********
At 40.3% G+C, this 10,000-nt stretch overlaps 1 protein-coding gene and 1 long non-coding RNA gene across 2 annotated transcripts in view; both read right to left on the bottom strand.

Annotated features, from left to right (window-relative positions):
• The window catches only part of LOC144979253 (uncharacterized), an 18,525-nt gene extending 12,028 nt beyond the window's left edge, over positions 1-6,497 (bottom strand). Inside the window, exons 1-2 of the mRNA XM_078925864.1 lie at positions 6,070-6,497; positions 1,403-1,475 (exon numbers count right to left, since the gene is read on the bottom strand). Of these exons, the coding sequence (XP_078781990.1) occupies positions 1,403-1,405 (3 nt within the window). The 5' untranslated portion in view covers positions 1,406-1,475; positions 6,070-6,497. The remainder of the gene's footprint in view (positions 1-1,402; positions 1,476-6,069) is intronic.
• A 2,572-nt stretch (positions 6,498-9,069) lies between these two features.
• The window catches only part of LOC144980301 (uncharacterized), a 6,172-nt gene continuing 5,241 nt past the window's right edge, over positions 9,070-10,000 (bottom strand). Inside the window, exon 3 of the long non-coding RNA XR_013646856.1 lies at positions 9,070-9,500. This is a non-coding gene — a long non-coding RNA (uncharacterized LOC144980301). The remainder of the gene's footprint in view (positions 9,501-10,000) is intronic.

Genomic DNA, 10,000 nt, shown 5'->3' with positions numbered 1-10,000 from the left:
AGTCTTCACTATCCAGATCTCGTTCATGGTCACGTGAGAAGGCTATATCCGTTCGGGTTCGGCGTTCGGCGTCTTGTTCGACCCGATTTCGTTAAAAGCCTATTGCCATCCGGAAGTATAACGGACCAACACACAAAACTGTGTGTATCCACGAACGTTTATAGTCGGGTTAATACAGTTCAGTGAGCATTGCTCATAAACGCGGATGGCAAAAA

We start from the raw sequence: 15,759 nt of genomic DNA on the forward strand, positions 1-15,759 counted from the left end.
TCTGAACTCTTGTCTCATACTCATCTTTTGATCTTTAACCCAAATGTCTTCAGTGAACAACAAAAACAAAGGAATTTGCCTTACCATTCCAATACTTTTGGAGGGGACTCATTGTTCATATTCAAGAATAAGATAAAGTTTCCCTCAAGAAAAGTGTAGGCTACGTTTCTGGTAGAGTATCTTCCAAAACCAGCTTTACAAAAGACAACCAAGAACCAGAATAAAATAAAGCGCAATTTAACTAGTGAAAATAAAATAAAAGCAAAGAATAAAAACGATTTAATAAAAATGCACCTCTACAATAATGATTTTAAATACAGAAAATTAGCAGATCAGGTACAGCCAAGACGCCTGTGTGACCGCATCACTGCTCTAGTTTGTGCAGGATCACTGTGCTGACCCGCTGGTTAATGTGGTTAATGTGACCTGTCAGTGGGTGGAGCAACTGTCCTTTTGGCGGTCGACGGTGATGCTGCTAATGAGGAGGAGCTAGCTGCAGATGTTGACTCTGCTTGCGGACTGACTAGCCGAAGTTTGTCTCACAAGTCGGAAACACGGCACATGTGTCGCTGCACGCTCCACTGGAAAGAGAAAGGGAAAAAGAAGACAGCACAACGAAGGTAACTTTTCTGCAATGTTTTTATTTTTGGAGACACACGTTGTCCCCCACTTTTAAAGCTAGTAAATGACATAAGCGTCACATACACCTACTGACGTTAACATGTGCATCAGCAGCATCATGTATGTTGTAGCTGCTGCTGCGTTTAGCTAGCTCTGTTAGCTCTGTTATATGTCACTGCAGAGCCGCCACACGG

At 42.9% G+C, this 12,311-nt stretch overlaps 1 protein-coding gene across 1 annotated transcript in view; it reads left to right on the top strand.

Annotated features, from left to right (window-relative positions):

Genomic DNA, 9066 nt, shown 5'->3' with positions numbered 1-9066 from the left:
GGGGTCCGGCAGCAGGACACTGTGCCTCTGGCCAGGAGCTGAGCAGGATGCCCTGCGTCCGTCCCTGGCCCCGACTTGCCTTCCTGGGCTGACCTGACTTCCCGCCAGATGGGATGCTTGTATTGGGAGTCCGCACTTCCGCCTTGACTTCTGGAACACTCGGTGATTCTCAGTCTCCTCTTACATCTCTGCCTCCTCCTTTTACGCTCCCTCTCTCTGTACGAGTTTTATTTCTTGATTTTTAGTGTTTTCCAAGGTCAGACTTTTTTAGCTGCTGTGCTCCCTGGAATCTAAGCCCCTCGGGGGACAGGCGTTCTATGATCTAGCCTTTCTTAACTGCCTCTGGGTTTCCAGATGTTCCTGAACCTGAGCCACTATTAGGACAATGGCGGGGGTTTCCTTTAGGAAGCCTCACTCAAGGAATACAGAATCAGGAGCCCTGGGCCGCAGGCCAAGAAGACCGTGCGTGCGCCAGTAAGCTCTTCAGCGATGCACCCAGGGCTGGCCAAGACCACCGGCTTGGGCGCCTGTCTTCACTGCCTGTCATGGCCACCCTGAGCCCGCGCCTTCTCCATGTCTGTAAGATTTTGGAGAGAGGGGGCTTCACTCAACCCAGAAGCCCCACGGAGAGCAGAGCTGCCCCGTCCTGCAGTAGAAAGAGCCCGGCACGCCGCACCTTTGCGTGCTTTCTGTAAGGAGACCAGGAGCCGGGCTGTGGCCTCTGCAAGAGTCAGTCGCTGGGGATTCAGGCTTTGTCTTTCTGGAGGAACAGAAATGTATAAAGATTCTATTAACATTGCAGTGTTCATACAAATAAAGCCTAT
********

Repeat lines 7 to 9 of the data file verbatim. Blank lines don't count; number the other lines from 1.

AGTCTTCACTATCCAGATCTCGTTCATGGTCACGTGAGAAGGCTATATCCGTTCGGGTTCGGCGTTCGGCGTCTTGTTCGACCCGATTTCGTTAAAAGCCTATTGCCATCCGGAAGTATAACGGACCAACACACAAAACTGTGTGTATCCACGAACGTTTATAGTCGGGTTAATACAGTTCAGTGAGCATTGCTCATAAACGCGGATGGCAAAAA

We start from the raw sequence: 15,759 nt of genomic DNA on the forward strand, positions 1-15,759 counted from the left end.
TCTGAACTCTTGTCTCATACTCATCTTTTGATCTTTAACCCAAATGTCTTCAGTGAACAACAAAAACAAAGGAATTTGCCTTACCATTCCAATACTTTTGGAGGGGACTCATTGTTCATATTCAAGAATAAGATAAAGTTTCCCTCAAGAAAAGTGTAGGCTACGTTTCTGGTAGAGTATCTTCCAAAACCAGCTTTACAAAAGACAACCAAGAACCAGAATAAAATAAAGCGCAATTTAACTAGTGAAAATAAAATAAAAGCAAAGAATAAAAACGATTTAATAAAAATGCACCTCTACAATAATGATTTTAAATACAGAAAATTAGCAGATCAGGTACAGCCAAGACGCCTGTGTGACCGCATCACTGCTCTAGTTTGTGCAGGATCACTGTGCTGACCCGCTGGTTAATGTGGTTAATGTGACCTGTCAGTGGGTGGAGCAACTGTCCTTTTGGCGGTCGACGGTGATGCTGCTAATGAGGAGGAGCTAGCTGCAGATGTTGACTCTGCTTGCGGACTGACTAGCCGAAGTTTGTCTCACAAGTCGGAAACACGGCACATGTGTCGCTGCACGCTCCACTGGAAAGAGAAAGGGAAAAAGAAGACAGCACAACGAAGGTAACTTTTCTGCAATGTTTTTATTTTTGGAGACACACGTTGTCCCCCACTTTTAAAGCTAGTAAATGACATAAGCGTCACATACACCTACTGACGTTAACATGTGCATCAGCAGCATCATGTATGTTGTAGCTGCTGCTGCGTTTAGCTAGCTCTGTTAGCTCTGTTATATGTCACTGCAGAGCCGCCACACGG